Jordan gov't shake-up creates tension with Israel

Tuesday, February 15, 2011 |  Ryan Jones

Jordan, despite being the region’s most stable Arab regime, has not been immune to the revolutionary wave sweeping the Middle East. In order to head off any serious threat to his rule, King Abdullah II this month fired the governing cabinet and appointed a new one. But that move has resulted in new tension with Israel.

Newly-appointed Jordanian Justice Minister Hussein Mjali on Monday joined a demonstration demanding the early release of jailed army Cpl. Ahmed Daqamseh.

In 1997, Daqamseh massacred seven 11-year-old Israeli school girls while they were on a field trip to the “Island of Peace,” a small Israeli-Jordanian island tourist center that sits in the northern part of the Jordan River. The island is under the control of the Jordanian military.

Before being appointed as Jordan’s new justice minister, Mjali was Cpl. Daqamseh’s defense lawyer.

At Monday’s rally, he referred to his blood-soaked client as a “hero” for butchering young Jewish girls, and insisted that Daqamseh “does not deserve prison.”

Mjali falsely claimed that in Israel Jews who kill unarmed Arabs are similarly held aloft as heroes. As evidence that is not true, most Israelis revile the memory of Baruch Goldstein, who in 1994 massacred 29 Muslim worshipers at the Cave of the Patriarchs in Hebron.

Mjali’s remarks infuriated Israel, which demanded that the government in Amman reprimand its new justice minster.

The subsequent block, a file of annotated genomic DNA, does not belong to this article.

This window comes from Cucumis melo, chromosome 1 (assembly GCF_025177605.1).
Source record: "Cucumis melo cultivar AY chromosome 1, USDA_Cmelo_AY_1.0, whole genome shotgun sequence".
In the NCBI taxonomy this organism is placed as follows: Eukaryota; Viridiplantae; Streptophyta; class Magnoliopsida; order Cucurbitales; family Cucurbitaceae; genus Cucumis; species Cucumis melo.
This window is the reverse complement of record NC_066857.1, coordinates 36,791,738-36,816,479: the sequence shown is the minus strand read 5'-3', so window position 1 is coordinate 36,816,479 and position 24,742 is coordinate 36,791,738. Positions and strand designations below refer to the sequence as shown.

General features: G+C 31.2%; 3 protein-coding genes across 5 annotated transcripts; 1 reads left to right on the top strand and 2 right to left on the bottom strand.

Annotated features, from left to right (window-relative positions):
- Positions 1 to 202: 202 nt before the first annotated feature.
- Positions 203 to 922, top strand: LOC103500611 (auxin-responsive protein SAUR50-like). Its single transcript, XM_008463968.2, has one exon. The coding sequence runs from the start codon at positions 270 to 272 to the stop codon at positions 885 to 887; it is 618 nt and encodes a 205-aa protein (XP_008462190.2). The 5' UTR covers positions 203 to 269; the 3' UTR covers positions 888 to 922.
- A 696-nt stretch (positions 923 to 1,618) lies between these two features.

“We demand the Jordanian government clarify that it rejects all calls to release the loathsome murderer and that he will keep on serving his sentence,” Israeli Foreign Ministry official Yaakov Hadas told the director of the Jordanian Embassy in Tel Aviv.

Meanwhile, the forces that would like to also overthrow the Jordanian monarchy continued their assault on Queen Rania this week.

In another letter released to the public, the leaders of Jordan’s 36 chief Beduin tribes, which represent 40 percent of the population and are the backbone of King Abdullah II’s political support, accused Rania of “corruption, stealing money from the Treasury and manipulating in order to promote her public image – against the Jordanian people’s will.”

In the letter, Rania was compared to the wife of former Tunisian leader Zine al-Abidine Ben Ali. Leila Ben Ali’s extravagant lifestyle and her unrestrained use of public funds was a catalyst for the Tunisian uprising.

Jordan’s tribal leaders warned that if Abdullah does not reign in his wife soon, he will experience a similar uprising that could end his rule.

While the likelihood of the royal family in Jordan being overthrown appears to be small at this time, there is nevertheless concern in Israel that Abdullah could ultimately be replaced by yet another Islamist regime on Israel’s doorstep.

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